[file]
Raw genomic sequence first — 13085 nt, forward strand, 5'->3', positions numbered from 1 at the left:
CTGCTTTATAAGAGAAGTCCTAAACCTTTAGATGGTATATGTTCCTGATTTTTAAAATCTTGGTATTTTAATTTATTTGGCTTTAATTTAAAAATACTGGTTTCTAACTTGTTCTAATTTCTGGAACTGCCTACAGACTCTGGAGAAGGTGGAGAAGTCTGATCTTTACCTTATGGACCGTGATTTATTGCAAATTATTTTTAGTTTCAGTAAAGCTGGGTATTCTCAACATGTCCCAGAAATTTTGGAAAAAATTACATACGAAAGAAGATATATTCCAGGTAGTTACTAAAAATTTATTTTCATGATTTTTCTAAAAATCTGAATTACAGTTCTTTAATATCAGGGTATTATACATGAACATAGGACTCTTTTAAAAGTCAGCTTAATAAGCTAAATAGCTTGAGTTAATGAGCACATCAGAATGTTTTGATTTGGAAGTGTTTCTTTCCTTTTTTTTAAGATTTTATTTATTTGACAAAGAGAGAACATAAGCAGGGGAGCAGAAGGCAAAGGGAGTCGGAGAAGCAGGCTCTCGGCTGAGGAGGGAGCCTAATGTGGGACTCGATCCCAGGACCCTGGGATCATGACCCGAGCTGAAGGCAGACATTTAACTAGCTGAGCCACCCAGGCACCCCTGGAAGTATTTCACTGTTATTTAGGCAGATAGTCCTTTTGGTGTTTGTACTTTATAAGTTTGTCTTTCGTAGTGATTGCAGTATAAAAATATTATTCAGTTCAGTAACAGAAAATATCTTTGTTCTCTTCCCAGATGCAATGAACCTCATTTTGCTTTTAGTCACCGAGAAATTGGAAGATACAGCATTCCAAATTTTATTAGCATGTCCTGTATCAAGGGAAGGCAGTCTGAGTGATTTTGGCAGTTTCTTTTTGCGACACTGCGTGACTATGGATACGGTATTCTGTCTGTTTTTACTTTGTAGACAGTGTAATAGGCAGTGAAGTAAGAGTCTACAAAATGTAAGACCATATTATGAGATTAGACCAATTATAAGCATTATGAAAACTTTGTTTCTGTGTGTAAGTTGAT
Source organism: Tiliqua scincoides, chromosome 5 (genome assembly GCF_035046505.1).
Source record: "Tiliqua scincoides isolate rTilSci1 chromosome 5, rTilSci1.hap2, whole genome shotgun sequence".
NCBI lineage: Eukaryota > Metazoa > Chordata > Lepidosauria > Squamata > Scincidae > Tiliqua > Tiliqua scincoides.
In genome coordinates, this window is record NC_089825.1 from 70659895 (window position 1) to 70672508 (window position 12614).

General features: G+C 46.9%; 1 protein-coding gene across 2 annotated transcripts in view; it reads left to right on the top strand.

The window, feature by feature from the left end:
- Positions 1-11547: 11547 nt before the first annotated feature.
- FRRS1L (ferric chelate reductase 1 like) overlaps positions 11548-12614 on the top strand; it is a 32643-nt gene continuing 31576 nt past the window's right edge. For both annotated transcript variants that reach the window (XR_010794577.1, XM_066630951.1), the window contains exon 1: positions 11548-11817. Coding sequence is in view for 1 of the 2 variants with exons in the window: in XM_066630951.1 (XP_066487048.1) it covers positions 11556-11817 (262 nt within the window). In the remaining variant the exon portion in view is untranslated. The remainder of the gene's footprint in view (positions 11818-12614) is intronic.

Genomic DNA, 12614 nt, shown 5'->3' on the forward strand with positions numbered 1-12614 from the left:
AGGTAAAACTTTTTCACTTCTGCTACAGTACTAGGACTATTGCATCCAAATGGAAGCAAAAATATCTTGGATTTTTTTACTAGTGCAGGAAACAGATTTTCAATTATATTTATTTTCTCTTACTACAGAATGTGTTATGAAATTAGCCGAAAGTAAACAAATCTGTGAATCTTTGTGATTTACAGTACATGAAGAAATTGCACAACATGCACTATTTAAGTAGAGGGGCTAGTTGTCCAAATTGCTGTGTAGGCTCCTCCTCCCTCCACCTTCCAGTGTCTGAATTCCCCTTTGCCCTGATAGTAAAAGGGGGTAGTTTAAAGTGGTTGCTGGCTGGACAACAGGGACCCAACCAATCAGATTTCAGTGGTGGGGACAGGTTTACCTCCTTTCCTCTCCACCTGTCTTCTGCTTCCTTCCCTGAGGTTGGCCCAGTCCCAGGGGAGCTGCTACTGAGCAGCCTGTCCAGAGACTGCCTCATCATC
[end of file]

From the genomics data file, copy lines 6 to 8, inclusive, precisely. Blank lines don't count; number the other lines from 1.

In genome coordinates, this window is record NC_089825.1 from 70659895 (window position 1) to 70672508 (window position 12614).

General features: G+C 46.9%; 1 protein-coding gene across 2 annotated transcripts in view; it reads left to right on the top strand.

The window, feature by feature from the left end: